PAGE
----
One in five employers make a snap decision on whether to hire a candidate, and not understanding the job is a critical mistake

Courtney Goldsmith
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Most employers make a decision within the first 15 minutes of the interview process (Source: Getty)

It turns out first impressions do matter. A lot.

New research suggests one in five employers make up their mind on whether to progress a candidate through the interview process just one minute after meeting them.

While 19 per cent of employers make a snap decision, 44 per cent decide within the first 15 minutes of the interview, and 32 per cent make the decision after the interview has finished, according to a survey by TotalJobs.

Read more: New Zealand wants to fly you there for a job interview (and free holiday)

Don't make this mistake...

The survey of more than 6,000 jobseekers and 150 employers found the biggest mistake a candidate can make during an interview is not understanding the job they applied for (24 per cent), followed by not having researched the company (22 per cent).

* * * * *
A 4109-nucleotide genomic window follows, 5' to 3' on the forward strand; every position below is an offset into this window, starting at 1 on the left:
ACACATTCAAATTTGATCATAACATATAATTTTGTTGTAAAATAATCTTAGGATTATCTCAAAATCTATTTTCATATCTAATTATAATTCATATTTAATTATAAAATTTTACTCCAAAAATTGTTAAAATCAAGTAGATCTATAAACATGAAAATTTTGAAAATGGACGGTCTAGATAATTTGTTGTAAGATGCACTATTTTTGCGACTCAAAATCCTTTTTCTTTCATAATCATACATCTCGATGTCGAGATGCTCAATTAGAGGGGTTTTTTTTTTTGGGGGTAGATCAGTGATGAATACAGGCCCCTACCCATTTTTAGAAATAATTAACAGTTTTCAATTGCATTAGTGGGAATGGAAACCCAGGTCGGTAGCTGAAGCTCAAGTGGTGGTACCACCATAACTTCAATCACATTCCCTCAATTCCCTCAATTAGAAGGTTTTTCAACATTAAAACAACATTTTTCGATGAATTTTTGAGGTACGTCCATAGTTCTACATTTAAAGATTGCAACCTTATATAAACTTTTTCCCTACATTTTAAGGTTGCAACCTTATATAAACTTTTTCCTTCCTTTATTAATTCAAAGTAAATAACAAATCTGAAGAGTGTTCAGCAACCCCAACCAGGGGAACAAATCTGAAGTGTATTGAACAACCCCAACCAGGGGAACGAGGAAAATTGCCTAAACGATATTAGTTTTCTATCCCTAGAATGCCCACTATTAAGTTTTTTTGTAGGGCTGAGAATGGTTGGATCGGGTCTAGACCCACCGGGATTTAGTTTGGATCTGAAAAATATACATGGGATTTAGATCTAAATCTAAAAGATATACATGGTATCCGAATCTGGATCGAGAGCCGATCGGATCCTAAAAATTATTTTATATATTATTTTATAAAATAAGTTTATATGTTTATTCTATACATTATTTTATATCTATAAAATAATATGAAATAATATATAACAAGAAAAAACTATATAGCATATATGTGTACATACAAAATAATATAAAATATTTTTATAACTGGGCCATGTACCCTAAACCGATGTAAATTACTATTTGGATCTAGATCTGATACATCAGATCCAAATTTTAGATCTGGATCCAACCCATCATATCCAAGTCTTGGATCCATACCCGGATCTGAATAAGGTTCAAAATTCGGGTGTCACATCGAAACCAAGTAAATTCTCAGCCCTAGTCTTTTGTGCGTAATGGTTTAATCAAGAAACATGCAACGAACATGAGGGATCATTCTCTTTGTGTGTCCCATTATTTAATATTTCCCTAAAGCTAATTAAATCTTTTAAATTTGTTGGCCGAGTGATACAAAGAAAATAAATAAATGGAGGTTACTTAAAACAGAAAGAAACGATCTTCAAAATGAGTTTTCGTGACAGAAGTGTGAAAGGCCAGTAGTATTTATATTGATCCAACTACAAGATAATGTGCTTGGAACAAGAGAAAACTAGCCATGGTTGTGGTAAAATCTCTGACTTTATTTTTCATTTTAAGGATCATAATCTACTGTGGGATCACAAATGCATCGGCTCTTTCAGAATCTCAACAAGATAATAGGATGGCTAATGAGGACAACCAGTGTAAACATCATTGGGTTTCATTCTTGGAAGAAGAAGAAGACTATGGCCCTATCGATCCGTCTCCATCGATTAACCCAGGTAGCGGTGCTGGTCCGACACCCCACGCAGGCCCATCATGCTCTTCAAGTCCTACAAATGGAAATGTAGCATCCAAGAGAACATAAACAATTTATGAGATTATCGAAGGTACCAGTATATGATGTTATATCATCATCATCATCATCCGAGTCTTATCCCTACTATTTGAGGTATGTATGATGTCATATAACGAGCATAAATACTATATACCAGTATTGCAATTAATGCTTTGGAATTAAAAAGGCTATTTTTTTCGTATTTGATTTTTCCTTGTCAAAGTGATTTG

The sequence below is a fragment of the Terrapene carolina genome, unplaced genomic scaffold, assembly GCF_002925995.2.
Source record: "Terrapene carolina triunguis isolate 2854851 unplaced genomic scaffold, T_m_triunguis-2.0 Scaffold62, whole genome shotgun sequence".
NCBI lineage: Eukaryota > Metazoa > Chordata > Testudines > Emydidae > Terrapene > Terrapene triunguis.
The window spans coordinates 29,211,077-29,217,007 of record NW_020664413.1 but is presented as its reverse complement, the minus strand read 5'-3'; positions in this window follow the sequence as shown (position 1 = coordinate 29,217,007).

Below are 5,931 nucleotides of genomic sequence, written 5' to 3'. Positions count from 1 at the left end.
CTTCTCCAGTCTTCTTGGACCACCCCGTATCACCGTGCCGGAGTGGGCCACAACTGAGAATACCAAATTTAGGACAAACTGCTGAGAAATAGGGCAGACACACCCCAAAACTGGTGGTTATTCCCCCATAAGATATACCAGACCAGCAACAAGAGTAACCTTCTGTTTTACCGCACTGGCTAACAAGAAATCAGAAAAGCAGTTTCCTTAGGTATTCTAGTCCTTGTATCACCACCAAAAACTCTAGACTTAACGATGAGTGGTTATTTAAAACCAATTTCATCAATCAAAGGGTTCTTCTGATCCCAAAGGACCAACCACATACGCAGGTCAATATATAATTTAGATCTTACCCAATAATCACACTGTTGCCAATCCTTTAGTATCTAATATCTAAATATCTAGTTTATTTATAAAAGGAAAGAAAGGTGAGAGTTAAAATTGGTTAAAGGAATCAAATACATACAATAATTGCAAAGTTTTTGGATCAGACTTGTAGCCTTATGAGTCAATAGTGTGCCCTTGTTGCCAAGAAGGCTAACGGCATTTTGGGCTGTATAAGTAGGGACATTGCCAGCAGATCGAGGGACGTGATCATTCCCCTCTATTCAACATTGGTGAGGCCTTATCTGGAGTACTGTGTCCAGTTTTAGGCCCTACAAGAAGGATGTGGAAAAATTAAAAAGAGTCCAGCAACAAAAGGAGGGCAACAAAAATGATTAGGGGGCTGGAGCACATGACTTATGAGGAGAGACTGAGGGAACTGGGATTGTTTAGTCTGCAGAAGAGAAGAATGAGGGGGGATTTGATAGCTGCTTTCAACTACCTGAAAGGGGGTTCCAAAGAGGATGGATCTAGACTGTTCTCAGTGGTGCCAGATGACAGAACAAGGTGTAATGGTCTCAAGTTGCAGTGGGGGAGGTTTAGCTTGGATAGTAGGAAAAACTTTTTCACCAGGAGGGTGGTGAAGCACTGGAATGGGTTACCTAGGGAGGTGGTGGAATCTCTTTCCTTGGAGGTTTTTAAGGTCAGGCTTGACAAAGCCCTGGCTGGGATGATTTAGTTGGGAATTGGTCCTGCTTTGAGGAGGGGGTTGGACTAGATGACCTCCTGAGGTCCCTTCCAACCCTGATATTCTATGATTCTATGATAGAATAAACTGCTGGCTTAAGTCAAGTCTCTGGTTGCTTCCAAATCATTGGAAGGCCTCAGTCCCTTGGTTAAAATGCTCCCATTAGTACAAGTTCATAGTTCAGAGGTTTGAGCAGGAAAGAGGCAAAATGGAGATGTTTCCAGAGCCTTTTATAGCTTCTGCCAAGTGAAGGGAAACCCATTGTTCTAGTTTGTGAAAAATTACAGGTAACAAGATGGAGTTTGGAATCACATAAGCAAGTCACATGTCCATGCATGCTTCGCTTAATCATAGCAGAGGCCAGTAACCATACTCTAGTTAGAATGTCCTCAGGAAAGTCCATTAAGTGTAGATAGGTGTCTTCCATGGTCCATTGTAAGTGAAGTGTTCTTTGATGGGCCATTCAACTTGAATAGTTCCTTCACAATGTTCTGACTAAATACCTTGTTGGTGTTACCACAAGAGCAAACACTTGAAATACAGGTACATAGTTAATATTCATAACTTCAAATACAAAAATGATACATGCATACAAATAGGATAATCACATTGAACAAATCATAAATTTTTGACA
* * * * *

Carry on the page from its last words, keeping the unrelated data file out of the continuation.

Candidates also lose marks for being late and not being able to discuss their own CV.

So what do employers want to hear?

Well, 30 per cent care most about how well a candidate answers the questions while 20 per cent look to experience and qualifications first. Nearly a fifth said a candidate's attitude was the most important factor, and the same percentage said "cultural fit" was the deciding factor.

“Our latest research shows that first impressions count, and that nailing an elevator pitch, a short presentation to sell themselves to potential employers, is more important in interviews than ever," said John Salt, group sales director of TotalJobs.

Read more: Seven things you should never ever do in an interview. Ever.

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